To most Westerners, Pakistan is a turbulent and dangerous place but to British universities it's an attractive market in which to expand. A number have launched degree courses there in recent weeks, lured by the promise of large numbers of students – it has 100 million people under the age of 25 – and the desire to compete on the global stage. "We think there is a big market in that country," says Professor Mark Cleary, vice-chancellor of Bradford University, which started seven degree programmes at a Namal College in Pakistan in October 2009 near the geographically remote tribal territories. "Pakistan is a very challenging place but this is about giving something back to a country from which we recruit a lot of students directly."
Bradford has the advantage of a strong connection with the cricketer-turned-politician Imran Khan, who is the university's chancellor. Khan founded Namal College three years ago with a plan to equip young Pakistanis with better education through the University of Bradford. "When I was campaigning during the 2002 elections in Mianwali, I was appalled at the high level of unemployment among the youth," says Khan. "Hence I resolved to set up a technical college so that this youth could become employable."
Last year 68 students, including eight women, enrolled on degree courses in subjects such as mobile computing and web engineering and will be receiving Bradford degrees.
Other universities are also piling in, including Bedfordshire, which is running Masters' courses and some undergraduate degrees in partnership with the highly-regarded Comsats Institute of Information Technology in Pakistan. Last month Lancaster University announced that it too was going to be offering dual degrees with Comsats. Students at Comsats' Lahore campus will get the chance to sign up for degrees in computing, communications systems and business administration and receive both a Lancaster and a Comsats degree.
"This is part of an attempt to have a diversified set of geographical relationships in countries which we think in the long-term are going to be very important," says Paul Wellings, the Australian-born vice-chancellor of Lancaster. "We're not going to stop with the three countries in which we have partnerships, India, Malaysia and now Pakistan. There will be others."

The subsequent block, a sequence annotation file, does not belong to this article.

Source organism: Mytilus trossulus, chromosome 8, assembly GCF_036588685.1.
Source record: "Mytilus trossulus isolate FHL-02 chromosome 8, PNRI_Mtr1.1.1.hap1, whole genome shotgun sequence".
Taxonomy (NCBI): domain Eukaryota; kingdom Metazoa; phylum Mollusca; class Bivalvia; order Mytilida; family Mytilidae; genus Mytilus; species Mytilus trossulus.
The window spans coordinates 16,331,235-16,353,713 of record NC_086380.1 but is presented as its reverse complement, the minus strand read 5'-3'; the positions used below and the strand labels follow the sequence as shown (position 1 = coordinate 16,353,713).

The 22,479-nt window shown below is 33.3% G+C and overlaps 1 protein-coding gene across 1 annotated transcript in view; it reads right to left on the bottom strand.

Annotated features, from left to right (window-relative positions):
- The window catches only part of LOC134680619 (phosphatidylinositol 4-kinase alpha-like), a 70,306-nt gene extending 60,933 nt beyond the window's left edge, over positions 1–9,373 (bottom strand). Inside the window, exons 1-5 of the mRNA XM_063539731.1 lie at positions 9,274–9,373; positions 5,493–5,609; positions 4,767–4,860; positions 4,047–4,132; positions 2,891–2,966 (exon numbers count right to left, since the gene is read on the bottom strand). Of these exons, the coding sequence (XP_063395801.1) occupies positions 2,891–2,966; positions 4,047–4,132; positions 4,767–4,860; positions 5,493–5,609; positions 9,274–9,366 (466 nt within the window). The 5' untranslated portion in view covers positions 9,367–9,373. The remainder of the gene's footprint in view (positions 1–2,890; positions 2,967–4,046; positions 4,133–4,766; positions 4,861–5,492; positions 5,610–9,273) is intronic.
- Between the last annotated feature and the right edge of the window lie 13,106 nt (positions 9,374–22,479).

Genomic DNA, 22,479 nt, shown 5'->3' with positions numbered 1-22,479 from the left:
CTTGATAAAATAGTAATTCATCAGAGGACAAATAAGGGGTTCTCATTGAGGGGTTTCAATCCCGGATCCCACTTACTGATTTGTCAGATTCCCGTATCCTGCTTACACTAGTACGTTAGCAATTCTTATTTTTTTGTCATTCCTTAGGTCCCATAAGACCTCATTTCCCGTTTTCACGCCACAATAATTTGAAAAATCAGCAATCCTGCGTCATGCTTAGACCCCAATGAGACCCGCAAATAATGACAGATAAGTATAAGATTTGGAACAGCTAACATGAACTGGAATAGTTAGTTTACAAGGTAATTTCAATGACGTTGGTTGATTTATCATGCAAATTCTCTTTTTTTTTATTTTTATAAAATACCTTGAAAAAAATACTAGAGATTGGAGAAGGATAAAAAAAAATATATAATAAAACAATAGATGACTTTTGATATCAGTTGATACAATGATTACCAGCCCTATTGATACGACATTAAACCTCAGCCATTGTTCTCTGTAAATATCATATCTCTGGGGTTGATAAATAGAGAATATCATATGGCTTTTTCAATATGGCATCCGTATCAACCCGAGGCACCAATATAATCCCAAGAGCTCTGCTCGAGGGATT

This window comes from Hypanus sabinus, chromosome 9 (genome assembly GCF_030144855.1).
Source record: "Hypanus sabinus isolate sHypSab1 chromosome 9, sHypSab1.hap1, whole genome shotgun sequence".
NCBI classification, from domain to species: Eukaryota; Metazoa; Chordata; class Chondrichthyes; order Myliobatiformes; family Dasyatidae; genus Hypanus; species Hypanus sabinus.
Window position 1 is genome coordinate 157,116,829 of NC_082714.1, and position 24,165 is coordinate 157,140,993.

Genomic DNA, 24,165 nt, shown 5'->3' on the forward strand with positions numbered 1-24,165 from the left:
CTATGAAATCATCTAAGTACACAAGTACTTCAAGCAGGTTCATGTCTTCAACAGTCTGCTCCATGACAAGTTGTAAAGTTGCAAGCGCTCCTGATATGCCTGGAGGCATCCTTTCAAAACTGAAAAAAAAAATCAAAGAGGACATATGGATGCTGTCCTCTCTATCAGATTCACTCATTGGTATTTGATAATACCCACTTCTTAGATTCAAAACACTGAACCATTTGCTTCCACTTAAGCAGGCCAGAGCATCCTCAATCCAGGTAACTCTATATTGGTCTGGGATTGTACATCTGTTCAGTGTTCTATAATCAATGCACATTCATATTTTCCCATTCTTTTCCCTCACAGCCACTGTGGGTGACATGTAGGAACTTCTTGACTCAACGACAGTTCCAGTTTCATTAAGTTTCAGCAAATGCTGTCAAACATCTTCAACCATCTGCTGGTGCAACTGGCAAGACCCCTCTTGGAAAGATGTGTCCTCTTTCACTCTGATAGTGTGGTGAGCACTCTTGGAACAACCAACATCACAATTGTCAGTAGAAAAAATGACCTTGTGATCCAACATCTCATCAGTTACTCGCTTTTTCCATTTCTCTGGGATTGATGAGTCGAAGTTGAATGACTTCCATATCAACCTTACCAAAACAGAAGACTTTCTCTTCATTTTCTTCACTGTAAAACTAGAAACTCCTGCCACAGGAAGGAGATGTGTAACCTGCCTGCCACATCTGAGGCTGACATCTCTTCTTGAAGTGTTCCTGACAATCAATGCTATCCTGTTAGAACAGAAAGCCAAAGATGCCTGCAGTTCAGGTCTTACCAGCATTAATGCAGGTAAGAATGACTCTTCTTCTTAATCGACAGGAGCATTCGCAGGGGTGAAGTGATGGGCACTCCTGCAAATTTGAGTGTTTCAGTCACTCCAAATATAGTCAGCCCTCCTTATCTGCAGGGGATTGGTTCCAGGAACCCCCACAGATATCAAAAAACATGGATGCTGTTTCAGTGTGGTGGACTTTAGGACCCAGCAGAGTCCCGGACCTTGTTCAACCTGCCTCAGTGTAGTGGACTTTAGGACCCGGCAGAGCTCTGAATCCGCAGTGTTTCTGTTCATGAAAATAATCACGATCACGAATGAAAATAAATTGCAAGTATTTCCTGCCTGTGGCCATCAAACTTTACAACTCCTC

The motivation for Lancaster's push into the Subcontinent and South East Asia is to get the university known around the world. Very few British universities have a name that is internationally known, the exceptions being Oxford, Cambridge and the London School of Economics.
"The plan is to have one-third of our students overseas by 2016," says Wellings. Lancaster has 1,000 students now in Kuala Lumpur and another 350 in India. The Indian student population will rise to 1,000 this autumn and the same pattern will be seen with the Pakistani operation. In four years' time there are expected to be 1,000 students on the dual degree.
"These things do ramp up quite fast," says Wellings.
The great advantage to British universities from this kind of enterprise is that they secure a steady flow of high-quality postgraduates from abroad. As Cleary puts it: "Long-term I don't think there's so much of a future in trying to keep growing your undergraduate numbers. What we're trying to do here is attract students to the UK for postgraduate programmes."
The advantage to Pakistan is that its students get a high-quality curriculum and quality assurance of the qualification.
Money is not something the universities like to talk about, partly because it is not seemly to be seen to be profiting from people who are so much poorer than ourselves but also because universities like to cloak such operations in secrecy. Bradford emphasises that it is not out to make a profit. Most of its investment is in terms of expertise, says Cleary. Academics are flown in and out.
"The charge we levy we keep at cover costs rather than profit because we think Pakistan, and particularly rural Pakistan, is an area in which we're interested in building capacity. In the long run this will bring social and economic benefits to the people. We are quite passionate about this. We're trying to help the less well off students who aren't able to go abroad because this is what Bradford University is all about."
Lancaster says that it will receive a registration fee for each student. It expects this to be £500, which is less than the £700 it gets for each student in its Indian partnership with GC Goenka Group. Tuition fees will be split between it and Comsats with the latter getting the lion's share. Both universities have to take care when their staff travel to Pakistan because of the security situation. Staff from Bradford are provided with a bodyguard by Imran Khan and stay at his home in Islamabad.
Professor Bob McKinlay, Lancaster's deputy vice-chancellor, says that when he visited Pakistan last October his hosts chose his hotel very carefully and he was accompanied at all times. Lancaster does not send staff out to teach in the Lahore campus where the dual degree students are based. All teaching is done by local staff. "We are worried about kidnappings, which is why we don't envisage anyone going to Pakistan and teaching for two to three months," he says.Reuse content